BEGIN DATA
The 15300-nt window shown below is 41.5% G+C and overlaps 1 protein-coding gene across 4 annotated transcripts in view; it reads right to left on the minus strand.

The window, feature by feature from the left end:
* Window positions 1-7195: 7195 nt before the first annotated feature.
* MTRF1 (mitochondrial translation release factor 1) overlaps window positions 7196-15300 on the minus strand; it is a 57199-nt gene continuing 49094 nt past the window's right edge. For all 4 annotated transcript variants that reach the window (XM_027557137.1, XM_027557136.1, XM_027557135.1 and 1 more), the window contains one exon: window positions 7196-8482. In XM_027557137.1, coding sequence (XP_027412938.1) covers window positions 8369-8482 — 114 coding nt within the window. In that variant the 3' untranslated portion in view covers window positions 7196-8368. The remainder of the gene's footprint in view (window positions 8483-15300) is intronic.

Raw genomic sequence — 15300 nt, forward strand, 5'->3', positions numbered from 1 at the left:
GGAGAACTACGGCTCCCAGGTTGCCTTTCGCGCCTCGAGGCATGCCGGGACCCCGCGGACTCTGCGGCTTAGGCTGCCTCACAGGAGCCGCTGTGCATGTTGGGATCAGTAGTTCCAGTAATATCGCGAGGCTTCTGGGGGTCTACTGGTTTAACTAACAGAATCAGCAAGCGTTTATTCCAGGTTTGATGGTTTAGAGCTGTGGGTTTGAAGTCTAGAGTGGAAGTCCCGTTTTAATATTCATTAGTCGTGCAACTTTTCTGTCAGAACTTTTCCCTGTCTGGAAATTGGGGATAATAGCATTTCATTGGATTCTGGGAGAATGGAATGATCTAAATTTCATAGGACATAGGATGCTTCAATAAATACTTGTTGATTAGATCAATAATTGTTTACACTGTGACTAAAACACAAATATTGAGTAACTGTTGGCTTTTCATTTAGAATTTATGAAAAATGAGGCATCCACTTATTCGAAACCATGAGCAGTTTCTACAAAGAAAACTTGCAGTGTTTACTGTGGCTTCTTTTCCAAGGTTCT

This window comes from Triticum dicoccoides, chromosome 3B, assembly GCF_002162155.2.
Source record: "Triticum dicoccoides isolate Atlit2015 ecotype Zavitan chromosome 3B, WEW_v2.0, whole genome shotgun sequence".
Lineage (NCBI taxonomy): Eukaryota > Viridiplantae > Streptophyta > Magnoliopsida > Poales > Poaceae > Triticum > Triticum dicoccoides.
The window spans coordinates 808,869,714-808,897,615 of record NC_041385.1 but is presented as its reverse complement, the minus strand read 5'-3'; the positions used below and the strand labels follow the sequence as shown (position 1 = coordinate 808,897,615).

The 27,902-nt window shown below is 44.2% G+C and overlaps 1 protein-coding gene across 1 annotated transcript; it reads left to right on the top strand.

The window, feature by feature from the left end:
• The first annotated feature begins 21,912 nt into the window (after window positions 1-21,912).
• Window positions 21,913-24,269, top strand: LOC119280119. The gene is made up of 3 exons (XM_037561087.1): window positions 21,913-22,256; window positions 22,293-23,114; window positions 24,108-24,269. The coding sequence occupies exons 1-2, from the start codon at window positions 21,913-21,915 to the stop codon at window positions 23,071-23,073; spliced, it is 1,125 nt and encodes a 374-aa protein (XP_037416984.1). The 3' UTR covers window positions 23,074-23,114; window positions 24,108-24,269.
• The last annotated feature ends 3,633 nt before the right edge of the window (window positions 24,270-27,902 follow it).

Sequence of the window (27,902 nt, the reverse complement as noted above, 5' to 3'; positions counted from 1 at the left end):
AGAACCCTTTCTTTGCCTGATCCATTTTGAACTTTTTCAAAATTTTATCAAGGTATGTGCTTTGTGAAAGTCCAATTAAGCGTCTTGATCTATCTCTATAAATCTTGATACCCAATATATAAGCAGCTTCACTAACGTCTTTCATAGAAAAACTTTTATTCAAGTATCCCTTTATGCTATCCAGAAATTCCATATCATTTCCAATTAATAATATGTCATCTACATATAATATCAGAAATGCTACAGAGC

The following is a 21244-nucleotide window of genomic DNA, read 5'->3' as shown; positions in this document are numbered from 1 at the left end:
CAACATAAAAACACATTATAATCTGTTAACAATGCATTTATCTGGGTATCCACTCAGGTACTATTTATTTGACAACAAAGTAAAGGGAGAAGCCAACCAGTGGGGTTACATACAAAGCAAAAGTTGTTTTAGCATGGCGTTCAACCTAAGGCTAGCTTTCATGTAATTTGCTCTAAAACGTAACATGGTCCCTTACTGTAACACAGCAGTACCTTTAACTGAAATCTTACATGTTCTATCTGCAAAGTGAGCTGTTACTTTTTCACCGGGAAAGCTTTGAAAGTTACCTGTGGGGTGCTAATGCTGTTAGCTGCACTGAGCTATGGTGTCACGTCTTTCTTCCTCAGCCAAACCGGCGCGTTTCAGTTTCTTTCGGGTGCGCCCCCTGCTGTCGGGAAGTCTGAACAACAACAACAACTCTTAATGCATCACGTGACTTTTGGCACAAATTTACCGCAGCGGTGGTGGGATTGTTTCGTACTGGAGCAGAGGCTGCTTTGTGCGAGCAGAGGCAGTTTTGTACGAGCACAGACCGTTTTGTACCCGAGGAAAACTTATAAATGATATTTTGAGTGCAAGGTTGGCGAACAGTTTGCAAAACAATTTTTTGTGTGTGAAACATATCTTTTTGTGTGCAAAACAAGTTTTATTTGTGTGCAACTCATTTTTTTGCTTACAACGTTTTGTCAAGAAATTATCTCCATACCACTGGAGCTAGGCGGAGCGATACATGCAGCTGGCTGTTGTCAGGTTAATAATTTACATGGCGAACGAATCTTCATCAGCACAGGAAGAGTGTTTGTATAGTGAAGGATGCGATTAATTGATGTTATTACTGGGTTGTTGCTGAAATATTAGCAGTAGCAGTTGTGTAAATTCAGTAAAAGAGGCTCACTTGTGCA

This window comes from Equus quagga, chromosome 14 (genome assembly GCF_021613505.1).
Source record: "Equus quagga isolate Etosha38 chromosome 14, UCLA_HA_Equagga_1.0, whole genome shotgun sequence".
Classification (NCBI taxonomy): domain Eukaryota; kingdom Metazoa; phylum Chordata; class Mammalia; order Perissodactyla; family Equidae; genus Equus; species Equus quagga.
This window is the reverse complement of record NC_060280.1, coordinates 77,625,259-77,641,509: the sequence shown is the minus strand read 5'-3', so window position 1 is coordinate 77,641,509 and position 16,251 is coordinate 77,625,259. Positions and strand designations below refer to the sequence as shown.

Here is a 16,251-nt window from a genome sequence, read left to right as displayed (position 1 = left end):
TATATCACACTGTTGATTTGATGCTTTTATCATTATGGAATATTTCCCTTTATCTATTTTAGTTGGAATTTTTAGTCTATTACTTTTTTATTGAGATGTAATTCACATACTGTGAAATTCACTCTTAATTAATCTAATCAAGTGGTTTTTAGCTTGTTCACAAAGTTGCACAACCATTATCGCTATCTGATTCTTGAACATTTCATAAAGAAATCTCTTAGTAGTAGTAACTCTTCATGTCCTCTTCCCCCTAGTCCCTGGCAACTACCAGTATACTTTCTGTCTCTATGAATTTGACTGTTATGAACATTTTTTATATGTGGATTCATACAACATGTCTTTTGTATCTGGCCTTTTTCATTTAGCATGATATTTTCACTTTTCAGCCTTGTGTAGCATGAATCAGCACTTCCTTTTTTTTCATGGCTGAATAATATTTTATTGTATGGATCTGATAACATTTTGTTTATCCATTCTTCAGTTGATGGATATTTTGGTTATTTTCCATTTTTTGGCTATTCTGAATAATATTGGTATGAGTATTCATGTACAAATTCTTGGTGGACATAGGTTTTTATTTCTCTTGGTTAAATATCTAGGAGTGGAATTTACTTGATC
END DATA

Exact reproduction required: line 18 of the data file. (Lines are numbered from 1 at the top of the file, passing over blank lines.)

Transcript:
The following is a 21244-nucleotide window of genomic DNA, read 5'->3' as shown; positions in this document are numbered from 1 at the left end: